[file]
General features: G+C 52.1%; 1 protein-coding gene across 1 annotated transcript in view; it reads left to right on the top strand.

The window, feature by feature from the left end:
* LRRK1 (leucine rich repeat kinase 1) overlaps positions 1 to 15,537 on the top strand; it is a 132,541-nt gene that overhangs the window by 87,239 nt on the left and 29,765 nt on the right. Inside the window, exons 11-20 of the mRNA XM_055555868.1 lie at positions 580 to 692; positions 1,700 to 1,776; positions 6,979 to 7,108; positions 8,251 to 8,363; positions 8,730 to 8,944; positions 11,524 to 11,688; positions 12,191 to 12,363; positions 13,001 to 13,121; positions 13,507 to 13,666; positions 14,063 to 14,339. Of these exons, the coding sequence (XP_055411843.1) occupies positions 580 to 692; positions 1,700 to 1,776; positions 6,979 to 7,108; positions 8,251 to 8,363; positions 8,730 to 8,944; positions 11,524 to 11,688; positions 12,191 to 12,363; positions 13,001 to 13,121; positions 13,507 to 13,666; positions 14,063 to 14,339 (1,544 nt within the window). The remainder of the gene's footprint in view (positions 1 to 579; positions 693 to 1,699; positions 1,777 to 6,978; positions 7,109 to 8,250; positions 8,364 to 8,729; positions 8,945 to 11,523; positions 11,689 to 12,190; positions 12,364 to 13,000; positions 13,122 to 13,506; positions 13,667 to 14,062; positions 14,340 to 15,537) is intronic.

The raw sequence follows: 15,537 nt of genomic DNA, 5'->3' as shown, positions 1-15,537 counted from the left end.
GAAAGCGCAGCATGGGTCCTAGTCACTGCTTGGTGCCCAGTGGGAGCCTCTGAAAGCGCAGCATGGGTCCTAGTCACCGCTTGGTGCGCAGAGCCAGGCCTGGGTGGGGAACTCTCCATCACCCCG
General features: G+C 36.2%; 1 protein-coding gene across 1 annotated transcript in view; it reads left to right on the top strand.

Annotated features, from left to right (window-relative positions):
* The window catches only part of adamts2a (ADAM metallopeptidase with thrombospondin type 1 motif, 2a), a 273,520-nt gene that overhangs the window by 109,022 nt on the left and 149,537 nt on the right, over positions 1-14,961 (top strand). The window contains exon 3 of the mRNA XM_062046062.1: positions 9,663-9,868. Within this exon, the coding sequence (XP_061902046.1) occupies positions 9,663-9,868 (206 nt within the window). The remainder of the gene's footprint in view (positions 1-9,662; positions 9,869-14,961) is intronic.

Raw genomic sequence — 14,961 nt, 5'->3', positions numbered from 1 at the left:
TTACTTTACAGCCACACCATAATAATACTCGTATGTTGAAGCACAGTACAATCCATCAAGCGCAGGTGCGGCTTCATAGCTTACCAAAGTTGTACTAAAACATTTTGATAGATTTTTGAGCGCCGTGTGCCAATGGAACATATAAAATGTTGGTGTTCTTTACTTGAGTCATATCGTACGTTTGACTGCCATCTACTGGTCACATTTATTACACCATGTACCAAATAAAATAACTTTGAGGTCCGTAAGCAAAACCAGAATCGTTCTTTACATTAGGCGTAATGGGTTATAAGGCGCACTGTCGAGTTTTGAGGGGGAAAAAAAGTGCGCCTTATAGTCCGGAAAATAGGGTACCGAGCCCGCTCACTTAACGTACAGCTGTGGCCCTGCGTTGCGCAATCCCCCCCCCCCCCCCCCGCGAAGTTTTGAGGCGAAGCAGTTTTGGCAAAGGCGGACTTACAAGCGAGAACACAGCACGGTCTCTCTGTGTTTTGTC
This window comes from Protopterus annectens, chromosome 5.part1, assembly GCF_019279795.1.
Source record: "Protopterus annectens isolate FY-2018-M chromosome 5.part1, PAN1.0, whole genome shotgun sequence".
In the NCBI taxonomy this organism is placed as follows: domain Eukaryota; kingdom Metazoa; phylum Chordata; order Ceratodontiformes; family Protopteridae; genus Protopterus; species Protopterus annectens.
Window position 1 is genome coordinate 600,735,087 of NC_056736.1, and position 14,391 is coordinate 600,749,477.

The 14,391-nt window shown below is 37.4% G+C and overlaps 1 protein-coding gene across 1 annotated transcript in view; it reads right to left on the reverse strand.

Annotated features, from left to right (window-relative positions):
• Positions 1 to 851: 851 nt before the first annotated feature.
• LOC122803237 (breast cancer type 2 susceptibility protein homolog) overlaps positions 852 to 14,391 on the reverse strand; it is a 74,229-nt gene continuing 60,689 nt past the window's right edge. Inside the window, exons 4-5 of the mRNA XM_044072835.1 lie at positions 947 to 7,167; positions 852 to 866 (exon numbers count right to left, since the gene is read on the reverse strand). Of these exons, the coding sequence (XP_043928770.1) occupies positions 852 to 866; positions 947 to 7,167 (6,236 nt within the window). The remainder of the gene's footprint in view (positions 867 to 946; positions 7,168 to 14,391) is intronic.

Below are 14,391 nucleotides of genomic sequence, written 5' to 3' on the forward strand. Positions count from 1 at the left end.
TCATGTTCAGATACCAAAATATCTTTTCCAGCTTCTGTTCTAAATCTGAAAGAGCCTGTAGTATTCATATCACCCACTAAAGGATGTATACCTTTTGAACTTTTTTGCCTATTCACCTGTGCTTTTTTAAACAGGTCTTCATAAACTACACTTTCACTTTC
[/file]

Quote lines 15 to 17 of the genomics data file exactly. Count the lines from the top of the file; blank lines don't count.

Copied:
The 14,391-nt window shown below is 37.4% G+C and overlaps 1 protein-coding gene across 1 annotated transcript in view; it reads right to left on the reverse strand.

Annotated features, from left to right (window-relative positions):
• Positions 1 to 851: 851 nt before the first annotated feature.